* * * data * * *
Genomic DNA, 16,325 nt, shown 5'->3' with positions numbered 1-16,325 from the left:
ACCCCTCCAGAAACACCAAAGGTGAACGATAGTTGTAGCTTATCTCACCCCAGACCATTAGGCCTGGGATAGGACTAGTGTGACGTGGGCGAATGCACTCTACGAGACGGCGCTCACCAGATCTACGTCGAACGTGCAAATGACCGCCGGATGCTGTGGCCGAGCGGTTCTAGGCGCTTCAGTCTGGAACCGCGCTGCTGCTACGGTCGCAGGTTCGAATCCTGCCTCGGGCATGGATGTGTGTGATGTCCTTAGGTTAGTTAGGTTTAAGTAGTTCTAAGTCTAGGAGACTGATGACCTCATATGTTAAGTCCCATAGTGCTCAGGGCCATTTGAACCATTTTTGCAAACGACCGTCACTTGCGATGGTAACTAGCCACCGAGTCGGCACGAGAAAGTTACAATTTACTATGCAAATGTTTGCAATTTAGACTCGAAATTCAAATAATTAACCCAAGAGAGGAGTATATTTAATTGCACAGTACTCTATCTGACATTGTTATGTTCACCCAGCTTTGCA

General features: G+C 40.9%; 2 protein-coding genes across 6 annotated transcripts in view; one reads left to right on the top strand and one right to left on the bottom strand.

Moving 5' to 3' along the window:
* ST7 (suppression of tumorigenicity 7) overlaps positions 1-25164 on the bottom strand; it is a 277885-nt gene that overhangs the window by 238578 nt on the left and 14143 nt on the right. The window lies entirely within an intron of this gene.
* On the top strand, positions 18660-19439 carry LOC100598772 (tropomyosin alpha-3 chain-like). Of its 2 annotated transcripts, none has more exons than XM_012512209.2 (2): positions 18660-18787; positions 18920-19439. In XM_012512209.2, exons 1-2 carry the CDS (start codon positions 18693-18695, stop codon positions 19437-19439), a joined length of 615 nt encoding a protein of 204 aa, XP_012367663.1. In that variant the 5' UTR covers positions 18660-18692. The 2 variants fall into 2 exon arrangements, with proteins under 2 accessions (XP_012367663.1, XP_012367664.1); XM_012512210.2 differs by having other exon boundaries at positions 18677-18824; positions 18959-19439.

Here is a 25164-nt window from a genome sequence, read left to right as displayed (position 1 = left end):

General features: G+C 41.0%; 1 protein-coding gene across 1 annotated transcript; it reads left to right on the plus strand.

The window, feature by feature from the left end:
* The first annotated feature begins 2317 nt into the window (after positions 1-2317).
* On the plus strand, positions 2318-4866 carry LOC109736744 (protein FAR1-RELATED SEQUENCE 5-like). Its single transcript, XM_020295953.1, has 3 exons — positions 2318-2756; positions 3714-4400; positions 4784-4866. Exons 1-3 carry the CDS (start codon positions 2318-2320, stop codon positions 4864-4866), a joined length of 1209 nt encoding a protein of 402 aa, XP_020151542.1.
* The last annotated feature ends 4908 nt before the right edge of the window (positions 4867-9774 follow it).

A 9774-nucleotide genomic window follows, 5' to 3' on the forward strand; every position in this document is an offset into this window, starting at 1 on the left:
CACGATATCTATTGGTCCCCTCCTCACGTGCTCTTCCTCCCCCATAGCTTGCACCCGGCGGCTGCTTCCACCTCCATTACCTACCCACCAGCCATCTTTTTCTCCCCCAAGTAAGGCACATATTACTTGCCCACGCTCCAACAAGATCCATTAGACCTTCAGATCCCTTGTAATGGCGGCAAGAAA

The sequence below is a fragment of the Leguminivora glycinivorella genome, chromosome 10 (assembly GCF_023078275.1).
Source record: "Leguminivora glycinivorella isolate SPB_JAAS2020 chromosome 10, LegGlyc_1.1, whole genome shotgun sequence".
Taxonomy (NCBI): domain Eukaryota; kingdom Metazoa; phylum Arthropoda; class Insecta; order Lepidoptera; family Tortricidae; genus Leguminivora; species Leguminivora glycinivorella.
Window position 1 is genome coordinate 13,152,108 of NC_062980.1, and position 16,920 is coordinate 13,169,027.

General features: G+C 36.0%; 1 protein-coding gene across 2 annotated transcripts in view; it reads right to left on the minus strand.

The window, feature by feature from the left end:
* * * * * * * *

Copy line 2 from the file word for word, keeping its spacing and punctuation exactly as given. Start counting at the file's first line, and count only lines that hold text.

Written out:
ACCCCTCCAGAAACACCAAAGGTGAACGATAGTTGTAGCTTATCTCACCCCAGACCATTAGGCCTGGGATAGGACTAGTGTGACGTGGGCGAATGCACTCTACGAGACGGCGCTCACCAGATCTACGTCGAACGTGCAAATGACCGCCGGATGCTGTGGCCGAGCGGTTCTAGGCGCTTCAGTCTGGAACCGCGCTGCTGCTACGGTCGCAGGTTCGAATCCTGCCTCGGGCATGGATGTGTGTGATGTCCTTAGGTTAGTTAGGTTTAAGTAGTTCTAAGTCTAGGAGACTGATGACCTCATATGTTAAGTCCCATAGTGCTCAGGGCCATTTGAACCATTTTTGCAAACGACCGTCACTTGCGATGGTAACTAGCCACCGAGTCGGCACGAGAAAGTTACAATTTACTATGCAAATGTTTGCAATTTAGACTCGAAATTCAAATAATTAACCCAAGAGAGGAGTATATTTAATTGCACAGTACTCTATCTGACATTGTTATGTTCACCCAGCTTTGCA